This study found that somestudents had a positive attitude towards the older adults which confirms the study by Lee, Shin, & Greiner [18], that education can influence the attitude of students towards older adults. The level 400 students who formed the majority of participants, had been taught palliative care and introduction to gerontology in their final year. There is also a possibility that these students respected the older adults possibly because of the cultural background of the population. The composition of the study population and the results further contradicts a suggestion by McCloskey et al.,[21] which stated that placing the gerontological nursing course in the final year could increase interest in geriatrics. Most of the students had no increase in geriatric care. Similar to the study in Nigeria by Faronbi, Adebowale, Faronbi, Musa, & Ayamolowo [6], most of the students were not ready to work with geriatrics in the future. They saw geriatric care to be tedious, demanding, and needs a lot of patience which per their assessment they had not acquired. This result is similar to research by Natan, Danino, Freundlich, Barda, & Yosef [22], where students had no interest in working in geriatric units upon graduation. Majority of the students advocated for special training to enable nurses to take better care of the older adults just as was recommended by Abreu, & Caldevilla [1], Back et al., [2] and Özdemir, & Bilgili [26].

Limitations and Strengths

Several limitations of this study that may influence our results must be addressed. First, due to the small size of this study and because the participants were limited to Ghanaian nursing students at a private university, the results are difficult to generalize to other populations. Also, although there are registered nurses in the regular program none volunteered to be part of the focus group discussions so views of the generic nurses may have been biased.

A strength of the study however is that being a qualitative study, the responses of the participants were a true reflection of what happens on the ground. Secondly, level 400 students who formed a majority of participants had been taken through the introduction to gerontology and palliative care course in the last semester so they had better knowledge on caring for older adults. To the best of our knowledge, no study has yet been conducted in Ghana looking into the perception and attitude of student nurses towards the care of older adults.

Conclusions

Students generally had a positive perception about the older adults and accorded them the respect due them. They are fond of the older adult patients; however, they were not enthusiastic about nursing older adult patients. We recommend further in-depth training of nurses and student nurses on how to care for the older population possibly in separate units so that soon, our older adults will have an improved quality of life. Secondly, the better orientation of student nurses to older adult patients during clinical practice will also make older adult patients more receptive to them and enhance the young-old relationship.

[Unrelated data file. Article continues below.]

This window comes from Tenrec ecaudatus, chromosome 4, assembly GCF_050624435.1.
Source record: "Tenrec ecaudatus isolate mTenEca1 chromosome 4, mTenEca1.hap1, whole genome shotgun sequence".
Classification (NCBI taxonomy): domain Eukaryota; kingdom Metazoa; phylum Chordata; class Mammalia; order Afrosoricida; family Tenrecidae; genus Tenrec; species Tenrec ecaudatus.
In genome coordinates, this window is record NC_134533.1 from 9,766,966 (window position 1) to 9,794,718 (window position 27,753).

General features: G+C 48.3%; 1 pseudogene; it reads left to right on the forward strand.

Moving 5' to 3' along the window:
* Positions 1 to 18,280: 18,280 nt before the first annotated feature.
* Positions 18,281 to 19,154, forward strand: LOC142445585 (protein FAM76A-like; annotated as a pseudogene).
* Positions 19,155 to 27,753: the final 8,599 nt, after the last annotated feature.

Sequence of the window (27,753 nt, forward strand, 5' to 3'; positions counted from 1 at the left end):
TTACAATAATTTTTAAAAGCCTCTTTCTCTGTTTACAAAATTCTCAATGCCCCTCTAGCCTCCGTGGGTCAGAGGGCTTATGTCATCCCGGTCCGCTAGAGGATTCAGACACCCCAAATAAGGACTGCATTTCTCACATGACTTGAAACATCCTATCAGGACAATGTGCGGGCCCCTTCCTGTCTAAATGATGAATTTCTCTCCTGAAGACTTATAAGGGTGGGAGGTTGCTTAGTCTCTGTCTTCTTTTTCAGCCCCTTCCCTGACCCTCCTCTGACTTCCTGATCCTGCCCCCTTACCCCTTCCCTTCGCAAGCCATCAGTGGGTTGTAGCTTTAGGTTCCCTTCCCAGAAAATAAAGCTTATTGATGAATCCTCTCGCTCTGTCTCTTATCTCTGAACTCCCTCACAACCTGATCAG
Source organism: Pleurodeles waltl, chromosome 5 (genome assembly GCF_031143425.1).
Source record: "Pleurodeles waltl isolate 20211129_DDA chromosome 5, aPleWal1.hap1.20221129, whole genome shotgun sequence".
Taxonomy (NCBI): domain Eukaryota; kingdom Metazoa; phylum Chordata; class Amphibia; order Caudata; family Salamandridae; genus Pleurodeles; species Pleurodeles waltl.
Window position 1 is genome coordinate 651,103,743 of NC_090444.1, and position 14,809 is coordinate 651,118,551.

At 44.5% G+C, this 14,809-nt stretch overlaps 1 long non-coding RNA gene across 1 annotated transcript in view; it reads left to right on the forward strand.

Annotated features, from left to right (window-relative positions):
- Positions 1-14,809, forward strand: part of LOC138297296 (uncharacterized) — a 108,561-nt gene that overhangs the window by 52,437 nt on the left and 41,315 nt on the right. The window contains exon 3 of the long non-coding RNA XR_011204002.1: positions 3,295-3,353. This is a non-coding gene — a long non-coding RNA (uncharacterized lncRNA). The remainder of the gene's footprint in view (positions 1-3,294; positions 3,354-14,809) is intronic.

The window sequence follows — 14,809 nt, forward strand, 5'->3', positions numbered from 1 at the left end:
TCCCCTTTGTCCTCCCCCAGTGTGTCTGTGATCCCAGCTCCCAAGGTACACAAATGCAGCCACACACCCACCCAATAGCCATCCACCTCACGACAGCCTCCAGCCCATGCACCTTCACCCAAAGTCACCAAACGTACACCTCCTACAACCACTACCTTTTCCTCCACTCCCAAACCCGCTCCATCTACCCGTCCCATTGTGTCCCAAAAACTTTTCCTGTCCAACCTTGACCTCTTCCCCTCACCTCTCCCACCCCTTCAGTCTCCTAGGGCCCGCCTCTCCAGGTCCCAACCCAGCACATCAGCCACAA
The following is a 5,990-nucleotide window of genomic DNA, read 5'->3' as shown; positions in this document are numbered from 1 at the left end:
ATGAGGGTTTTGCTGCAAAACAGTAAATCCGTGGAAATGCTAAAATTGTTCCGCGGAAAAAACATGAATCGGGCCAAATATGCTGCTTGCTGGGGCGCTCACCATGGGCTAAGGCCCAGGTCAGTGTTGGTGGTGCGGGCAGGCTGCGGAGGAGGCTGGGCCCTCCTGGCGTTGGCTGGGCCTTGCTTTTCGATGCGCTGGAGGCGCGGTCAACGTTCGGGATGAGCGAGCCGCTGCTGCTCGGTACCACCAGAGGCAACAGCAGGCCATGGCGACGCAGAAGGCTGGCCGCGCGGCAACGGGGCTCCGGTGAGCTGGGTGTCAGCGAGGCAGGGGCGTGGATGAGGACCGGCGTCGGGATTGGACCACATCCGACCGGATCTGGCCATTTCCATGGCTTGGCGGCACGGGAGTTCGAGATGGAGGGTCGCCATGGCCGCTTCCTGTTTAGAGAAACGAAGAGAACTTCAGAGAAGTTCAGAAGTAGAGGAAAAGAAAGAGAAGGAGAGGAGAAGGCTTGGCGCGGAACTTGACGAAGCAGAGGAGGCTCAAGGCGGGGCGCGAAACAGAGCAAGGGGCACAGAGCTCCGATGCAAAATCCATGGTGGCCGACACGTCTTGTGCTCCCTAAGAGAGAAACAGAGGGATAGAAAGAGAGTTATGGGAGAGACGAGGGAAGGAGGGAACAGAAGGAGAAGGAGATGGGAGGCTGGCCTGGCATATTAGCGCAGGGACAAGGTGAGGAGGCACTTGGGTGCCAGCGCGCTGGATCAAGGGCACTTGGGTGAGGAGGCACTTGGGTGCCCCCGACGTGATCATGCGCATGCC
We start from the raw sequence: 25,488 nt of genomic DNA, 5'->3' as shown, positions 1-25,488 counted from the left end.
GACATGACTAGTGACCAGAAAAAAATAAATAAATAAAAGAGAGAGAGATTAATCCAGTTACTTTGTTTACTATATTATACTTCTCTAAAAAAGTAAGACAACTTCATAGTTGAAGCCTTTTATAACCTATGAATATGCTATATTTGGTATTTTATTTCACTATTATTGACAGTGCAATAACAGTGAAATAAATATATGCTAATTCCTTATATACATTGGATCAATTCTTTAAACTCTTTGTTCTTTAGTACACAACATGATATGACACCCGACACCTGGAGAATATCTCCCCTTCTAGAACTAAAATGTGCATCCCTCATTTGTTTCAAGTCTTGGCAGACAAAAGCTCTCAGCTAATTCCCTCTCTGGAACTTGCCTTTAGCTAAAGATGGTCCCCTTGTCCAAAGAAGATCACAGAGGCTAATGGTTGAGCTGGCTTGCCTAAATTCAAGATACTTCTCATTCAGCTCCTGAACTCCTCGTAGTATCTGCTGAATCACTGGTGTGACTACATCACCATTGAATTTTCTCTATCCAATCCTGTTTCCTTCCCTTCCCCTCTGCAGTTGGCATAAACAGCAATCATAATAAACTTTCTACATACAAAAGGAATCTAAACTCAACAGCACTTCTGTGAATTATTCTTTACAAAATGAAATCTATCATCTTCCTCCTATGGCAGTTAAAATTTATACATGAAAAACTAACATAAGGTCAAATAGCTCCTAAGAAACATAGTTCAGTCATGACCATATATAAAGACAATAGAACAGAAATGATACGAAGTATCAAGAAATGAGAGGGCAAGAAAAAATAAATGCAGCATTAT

Implications for nursing education and practice

  • Gerontology must be taught in more detail to make nursing students better equipped when they graduate to take care of older persons.

  • Curriculum review in nursing may be necessary to introduce gerontology in the early years of training and also make the course more attractive.

  • Most older patients do not cooperate with student nurses because they perceive student nurses as young and inexperienced. This is a challenge to rendering quality nursing care. Hence proper orientation of students to patients is very important.

Availability of data and materials

The datasets used and/or analysed during the current study are available from the corresponding author on reasonable request.

Abbreviations

UN:

United Nations

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Acknowledgements

We would like to thank the authorities of the university who permitted us to conduct this study. We are also grateful to our participants for their interest and involvement in our study.

Funding

Authors self-funded the project.

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Authors

Contributions

PYAA: conceptualised the study, conducted interviews, literature review, and conducted analysis, approved the final manuscript; NPA: conceptualisation, literature review and, approval of the final manuscript; JOS: literature review and conducted analysis, contributing to the final manuscript; DAD: literature review and approval of the final manuscript; AAA: conceptualisation, and contributing to the final manuscript; CAB: literature review and interviews; DN: literature review and interviews. All authors have read and approved the manuscript.

Corresponding author

Correspondence to Priscilla Yeye Adumoah Attafuah.

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Ethics approval and consent to participate

All methods were carried out in accordance with relevant guidelines and regulations. All experimental protocols were approved by Dodowa Health Review Centre (DHRCIRB/73/03/19) and the School of Nursing, Valley View University. confirming that subjects. Informed consent was obtained from all participants to be involved in this study.

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Not applicable.

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Authors have no conflicts of interest.

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Attafuah, P.Y.A., Amertil, N., Sarfo, J.O. et al. ‘I decided to attend to him because it’s my duty’: Student Nurses perception and attitude towards care of older adults. BMC Med Educ 22, 23 (2022). https://doi.org/10.1186/s12909-021-03090-z

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Keywords

  • Career choice
  • Older adults
  • Nurse's attitude
  • Student perception